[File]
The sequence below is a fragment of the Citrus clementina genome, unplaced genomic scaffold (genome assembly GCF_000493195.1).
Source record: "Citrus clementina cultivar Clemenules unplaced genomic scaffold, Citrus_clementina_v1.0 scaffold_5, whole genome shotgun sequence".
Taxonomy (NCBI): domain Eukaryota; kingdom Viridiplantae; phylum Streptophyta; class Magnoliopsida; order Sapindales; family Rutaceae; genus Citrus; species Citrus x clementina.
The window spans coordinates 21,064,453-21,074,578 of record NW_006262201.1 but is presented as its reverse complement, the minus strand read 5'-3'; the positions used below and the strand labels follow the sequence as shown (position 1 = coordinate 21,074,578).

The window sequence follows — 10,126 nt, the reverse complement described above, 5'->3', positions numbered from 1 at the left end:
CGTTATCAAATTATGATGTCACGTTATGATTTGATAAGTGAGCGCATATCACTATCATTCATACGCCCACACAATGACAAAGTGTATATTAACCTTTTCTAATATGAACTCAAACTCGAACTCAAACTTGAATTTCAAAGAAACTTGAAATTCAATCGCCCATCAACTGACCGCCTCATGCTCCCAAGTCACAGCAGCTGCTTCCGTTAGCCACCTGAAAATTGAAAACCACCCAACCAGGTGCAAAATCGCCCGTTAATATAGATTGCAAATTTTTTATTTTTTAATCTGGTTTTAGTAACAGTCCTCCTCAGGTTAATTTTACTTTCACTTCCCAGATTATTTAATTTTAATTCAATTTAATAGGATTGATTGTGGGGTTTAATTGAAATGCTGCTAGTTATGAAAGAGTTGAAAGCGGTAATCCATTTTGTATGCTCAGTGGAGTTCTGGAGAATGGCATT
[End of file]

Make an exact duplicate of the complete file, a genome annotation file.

The sequence below is a fragment of the Citrus clementina genome, unplaced genomic scaffold (genome assembly GCF_000493195.1).
Source record: "Citrus clementina cultivar Clemenules unplaced genomic scaffold, Citrus_clementina_v1.0 scaffold_5, whole genome shotgun sequence".
Taxonomy (NCBI): domain Eukaryota; kingdom Viridiplantae; phylum Streptophyta; class Magnoliopsida; order Sapindales; family Rutaceae; genus Citrus; species Citrus x clementina.
The window spans coordinates 21,064,453-21,074,578 of record NW_006262201.1 but is presented as its reverse complement, the minus strand read 5'-3'; the positions used below and the strand labels follow the sequence as shown (position 1 = coordinate 21,074,578).

The window sequence follows — 10,126 nt, the reverse complement described above, 5'->3', positions numbered from 1 at the left end:
CGTTATCAAATTATGATGTCACGTTATGATTTGATAAGTGAGCGCATATCACTATCATTCATACGCCCACACAATGACAAAGTGTATATTAACCTTTTCTAATATGAACTCAAACTCGAACTCAAACTTGAATTTCAAAGAAACTTGAAATTCAATCGCCCATCAACTGACCGCCTCATGCTCCCAAGTCACAGCAGCTGCTTCCGTTAGCCACCTGAAAATTGAAAACCACCCAACCAGGTGCAAAATCGCCCGTTAATATAGATTGCAAATTTTTTATTTTTTAATCTGGTTTTAGTAACAGTCCTCCTCAGGTTAATTTTACTTTCACTTCCCAGATTATTTAATTTTAATTCAATTTAATAGGATTGATTGTGGGGTTTAATTGAAATGCTGCTAGTTATGAAAGAGTTGAAAGCGGTAATCCATTTTGTATGCTCAGTGGAGTTCTGGAGAATGGCATT